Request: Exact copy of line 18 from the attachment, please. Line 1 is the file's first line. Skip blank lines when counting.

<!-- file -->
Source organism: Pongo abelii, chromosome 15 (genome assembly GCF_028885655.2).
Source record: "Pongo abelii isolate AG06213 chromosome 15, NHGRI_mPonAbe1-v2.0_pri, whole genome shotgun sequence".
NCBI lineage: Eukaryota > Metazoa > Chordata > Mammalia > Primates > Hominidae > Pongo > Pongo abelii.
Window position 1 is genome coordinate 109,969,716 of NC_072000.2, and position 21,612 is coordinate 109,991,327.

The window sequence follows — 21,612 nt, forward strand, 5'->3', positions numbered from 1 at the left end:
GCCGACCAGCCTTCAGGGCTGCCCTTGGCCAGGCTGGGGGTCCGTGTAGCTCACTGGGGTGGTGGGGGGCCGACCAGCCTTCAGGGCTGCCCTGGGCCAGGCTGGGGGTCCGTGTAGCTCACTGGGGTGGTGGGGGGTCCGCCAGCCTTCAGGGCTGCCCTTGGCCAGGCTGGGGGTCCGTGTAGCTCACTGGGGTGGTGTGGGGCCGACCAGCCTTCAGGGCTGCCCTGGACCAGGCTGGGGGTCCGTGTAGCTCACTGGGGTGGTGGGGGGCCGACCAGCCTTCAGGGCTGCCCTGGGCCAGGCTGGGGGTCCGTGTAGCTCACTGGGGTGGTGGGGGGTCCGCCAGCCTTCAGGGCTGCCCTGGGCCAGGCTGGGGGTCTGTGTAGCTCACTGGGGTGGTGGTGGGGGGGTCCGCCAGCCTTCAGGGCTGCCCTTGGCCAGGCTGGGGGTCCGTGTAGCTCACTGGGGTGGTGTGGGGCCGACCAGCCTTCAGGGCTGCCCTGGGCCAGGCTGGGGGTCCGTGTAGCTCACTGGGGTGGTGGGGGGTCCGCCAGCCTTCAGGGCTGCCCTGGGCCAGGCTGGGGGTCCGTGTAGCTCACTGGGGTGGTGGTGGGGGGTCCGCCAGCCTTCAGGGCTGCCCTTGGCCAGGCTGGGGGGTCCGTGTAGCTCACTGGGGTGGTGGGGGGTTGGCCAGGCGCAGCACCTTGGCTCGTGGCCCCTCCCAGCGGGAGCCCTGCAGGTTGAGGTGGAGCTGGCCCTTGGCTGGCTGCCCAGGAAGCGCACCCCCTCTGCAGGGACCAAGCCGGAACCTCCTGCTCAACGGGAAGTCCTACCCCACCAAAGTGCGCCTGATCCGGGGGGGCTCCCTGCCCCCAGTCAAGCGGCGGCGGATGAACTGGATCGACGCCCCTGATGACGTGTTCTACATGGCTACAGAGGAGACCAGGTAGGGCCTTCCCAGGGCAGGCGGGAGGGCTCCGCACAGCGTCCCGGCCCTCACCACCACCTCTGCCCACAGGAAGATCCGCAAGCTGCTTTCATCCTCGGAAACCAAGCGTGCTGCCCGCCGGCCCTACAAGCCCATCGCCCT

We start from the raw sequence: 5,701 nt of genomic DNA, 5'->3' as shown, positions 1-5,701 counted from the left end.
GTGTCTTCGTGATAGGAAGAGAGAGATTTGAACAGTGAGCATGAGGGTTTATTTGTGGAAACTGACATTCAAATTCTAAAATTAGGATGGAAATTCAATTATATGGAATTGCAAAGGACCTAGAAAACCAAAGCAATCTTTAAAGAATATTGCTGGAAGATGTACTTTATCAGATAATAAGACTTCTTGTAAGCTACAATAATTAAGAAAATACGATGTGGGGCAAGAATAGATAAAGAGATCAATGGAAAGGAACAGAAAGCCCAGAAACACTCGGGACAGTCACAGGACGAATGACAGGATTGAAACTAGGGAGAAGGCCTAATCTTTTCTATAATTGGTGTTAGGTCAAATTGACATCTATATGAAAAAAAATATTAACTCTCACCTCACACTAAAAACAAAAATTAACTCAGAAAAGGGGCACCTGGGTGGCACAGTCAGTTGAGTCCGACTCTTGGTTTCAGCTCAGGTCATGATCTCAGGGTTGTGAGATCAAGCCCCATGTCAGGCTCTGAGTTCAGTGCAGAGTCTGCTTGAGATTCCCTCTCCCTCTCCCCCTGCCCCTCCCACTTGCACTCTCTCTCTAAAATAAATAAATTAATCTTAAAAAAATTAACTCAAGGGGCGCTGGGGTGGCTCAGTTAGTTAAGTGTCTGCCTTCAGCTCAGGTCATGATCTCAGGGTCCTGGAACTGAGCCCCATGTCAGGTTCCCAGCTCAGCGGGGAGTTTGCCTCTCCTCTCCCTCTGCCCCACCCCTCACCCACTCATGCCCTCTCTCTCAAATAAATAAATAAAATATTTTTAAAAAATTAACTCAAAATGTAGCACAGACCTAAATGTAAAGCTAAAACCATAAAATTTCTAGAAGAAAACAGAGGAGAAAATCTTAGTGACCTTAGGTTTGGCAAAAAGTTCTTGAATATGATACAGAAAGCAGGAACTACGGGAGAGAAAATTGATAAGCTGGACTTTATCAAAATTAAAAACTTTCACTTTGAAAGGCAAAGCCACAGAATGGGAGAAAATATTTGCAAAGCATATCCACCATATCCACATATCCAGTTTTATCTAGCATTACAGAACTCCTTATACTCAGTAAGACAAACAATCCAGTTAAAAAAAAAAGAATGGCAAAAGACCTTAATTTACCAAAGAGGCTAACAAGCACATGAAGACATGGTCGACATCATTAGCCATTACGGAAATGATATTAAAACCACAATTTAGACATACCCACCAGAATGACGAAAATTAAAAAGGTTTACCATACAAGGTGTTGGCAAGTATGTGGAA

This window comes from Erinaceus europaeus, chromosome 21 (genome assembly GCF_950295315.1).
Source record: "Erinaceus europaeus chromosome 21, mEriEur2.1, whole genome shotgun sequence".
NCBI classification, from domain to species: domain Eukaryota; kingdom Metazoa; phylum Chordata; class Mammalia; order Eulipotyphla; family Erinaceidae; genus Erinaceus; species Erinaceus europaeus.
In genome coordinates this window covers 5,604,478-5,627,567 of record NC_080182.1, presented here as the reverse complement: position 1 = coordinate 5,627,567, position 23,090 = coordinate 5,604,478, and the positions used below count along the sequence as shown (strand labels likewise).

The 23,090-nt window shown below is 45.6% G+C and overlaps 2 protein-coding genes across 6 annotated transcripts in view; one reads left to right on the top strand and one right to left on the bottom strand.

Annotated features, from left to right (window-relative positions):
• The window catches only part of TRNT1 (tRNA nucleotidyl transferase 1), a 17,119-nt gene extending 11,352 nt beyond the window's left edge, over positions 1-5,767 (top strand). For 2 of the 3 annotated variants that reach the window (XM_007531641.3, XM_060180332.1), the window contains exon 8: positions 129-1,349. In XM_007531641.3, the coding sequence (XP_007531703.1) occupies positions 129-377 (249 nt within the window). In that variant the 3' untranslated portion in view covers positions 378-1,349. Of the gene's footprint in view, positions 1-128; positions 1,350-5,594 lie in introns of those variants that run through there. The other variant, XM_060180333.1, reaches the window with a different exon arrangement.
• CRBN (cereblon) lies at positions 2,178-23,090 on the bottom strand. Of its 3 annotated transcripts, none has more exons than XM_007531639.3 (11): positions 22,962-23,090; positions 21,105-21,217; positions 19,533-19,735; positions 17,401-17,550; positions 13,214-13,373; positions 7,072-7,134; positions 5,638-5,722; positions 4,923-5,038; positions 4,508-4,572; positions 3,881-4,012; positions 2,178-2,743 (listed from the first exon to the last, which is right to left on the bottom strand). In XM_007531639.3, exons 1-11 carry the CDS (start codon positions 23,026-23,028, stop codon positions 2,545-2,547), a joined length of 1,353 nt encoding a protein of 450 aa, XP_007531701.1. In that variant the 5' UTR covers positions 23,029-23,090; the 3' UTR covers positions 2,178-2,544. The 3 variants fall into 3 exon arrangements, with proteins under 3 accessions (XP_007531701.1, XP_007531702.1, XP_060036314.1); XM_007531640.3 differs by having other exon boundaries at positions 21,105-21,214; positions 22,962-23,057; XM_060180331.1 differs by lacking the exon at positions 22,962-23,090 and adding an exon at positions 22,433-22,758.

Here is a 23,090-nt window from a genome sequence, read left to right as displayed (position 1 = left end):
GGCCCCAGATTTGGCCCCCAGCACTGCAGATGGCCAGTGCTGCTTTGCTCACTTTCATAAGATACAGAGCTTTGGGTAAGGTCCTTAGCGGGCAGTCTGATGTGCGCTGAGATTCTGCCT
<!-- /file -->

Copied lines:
GGCCCCAGATTTGGCCCCCAGCACTGCAGATGGCCAGTGCTGCTTTGCTCACTTTCATAAGATACAGAGCTTTGGGTAAGGTCCTTAGCGGGCAGTCTGATGTGCGCTGAGATTCTGCCT